Member States can surely have no excuse for not implementing reforms to improve their labour markets in 2004. The end of 2003 has seen such a raft of reports and recommendations on the issue that no one could possibly claim that they do not have any ideas. A Summit meeting of employer representatives and trade unions on December 11 gave a hearty endorsement to the imaginatively-named recent "Jobs, Jobs, Jobs" report by the Wim Kok-headed task force. This Social Summit asked for yet more reports on the implementation of measures recommended by the task force.

Yet, reading the long-awaited recommendations of the group chaired by the former Dutch Premier, one couldnt help but search for what was actually new. Was it really worth sending these noble experts off for nine months just to then be confronted with such familiar terms as make work pay, active ageing, lifelong learning and more flexibility? Then it was like a case of deja-vu when a November 28 Commission Communication came out with ideas based around adult training, flexibility and more childcare. One can sympathise with the powers that be in Brussels, for they must feel like they are banging their heads against brick walls, for evidently nobody is listening to the things that they keep saying over and over again. Or perhaps, repetition is their preferred method of communication say it enough times and the message is bound to get through eventually.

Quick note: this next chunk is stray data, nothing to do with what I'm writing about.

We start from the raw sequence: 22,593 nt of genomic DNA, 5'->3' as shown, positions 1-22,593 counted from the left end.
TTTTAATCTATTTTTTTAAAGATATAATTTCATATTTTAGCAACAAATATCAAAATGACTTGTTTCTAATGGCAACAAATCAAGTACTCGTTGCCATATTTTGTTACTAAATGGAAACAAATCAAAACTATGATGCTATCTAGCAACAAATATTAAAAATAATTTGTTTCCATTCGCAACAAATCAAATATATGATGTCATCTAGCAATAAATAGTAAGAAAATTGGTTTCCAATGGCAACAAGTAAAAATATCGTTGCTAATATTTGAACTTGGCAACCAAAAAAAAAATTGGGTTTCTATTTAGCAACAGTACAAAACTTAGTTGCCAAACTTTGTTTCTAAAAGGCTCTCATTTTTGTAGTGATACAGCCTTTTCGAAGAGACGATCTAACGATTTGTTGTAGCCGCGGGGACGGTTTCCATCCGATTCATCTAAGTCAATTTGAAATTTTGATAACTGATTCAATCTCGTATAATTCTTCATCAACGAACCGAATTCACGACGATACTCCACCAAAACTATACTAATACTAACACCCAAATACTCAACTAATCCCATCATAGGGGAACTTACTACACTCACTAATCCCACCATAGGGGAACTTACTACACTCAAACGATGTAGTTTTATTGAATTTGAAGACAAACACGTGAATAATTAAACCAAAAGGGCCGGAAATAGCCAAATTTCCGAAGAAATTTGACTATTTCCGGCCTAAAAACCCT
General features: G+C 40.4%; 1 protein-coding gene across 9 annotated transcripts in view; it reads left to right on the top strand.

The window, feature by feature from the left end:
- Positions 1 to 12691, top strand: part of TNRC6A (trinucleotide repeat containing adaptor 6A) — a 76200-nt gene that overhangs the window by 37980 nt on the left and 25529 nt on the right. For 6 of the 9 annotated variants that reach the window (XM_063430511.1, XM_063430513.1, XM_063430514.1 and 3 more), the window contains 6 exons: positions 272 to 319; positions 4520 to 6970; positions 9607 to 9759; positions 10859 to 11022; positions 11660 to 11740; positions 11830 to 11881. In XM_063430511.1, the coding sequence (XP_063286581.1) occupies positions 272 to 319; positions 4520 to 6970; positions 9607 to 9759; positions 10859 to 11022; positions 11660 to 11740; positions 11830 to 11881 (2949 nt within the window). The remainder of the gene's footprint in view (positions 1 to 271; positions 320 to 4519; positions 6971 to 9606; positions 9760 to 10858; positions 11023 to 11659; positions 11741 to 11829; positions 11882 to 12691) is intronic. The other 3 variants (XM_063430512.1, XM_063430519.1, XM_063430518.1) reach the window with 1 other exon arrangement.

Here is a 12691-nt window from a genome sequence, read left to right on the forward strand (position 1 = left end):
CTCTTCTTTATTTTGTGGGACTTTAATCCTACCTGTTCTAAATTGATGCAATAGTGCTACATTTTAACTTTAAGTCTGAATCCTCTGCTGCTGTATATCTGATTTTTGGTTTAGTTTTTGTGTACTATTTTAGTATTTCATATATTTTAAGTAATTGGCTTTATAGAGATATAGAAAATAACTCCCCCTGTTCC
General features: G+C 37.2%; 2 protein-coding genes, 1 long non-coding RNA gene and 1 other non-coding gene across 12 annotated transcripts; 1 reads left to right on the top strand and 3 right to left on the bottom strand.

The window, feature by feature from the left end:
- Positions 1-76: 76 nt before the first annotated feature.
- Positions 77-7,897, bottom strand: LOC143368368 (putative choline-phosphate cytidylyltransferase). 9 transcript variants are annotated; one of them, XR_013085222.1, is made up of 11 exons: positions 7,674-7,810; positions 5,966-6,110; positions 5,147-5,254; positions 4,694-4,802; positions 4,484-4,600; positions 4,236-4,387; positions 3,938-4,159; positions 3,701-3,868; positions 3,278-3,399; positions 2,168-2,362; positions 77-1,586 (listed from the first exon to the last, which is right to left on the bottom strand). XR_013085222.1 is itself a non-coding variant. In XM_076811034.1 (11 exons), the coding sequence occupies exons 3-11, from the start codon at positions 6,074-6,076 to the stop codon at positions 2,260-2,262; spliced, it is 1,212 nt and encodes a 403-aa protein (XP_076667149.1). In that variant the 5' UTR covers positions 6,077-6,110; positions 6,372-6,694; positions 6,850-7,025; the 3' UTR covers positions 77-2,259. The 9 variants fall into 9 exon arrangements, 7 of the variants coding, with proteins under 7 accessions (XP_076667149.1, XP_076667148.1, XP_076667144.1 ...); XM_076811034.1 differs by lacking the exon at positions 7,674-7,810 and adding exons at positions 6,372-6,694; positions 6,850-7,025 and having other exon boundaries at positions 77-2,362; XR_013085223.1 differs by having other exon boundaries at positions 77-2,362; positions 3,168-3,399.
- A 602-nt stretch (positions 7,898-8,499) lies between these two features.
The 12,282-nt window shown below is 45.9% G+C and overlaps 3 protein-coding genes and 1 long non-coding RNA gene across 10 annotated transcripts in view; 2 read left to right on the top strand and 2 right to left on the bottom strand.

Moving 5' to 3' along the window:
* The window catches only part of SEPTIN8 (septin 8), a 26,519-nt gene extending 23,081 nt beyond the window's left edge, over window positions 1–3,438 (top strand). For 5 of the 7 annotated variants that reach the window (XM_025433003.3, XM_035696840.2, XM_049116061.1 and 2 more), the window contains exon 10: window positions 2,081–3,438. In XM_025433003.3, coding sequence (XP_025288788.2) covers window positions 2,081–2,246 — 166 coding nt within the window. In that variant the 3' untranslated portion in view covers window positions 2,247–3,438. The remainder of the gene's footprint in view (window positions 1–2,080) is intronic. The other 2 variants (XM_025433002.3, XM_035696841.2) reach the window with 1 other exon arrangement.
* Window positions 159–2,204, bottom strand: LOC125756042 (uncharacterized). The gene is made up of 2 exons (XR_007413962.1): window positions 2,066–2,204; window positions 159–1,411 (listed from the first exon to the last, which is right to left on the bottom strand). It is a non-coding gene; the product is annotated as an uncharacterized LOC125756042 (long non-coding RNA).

At least a small glimmer of hope can be seen shining from the other side of the Channel. British Chancellor Gordon Brown proved that somebody was listening when he wrote a recent editorial in The Daily Telegraph, unusually echoing Brussels jargon. "We are considering a more flexible local approach...

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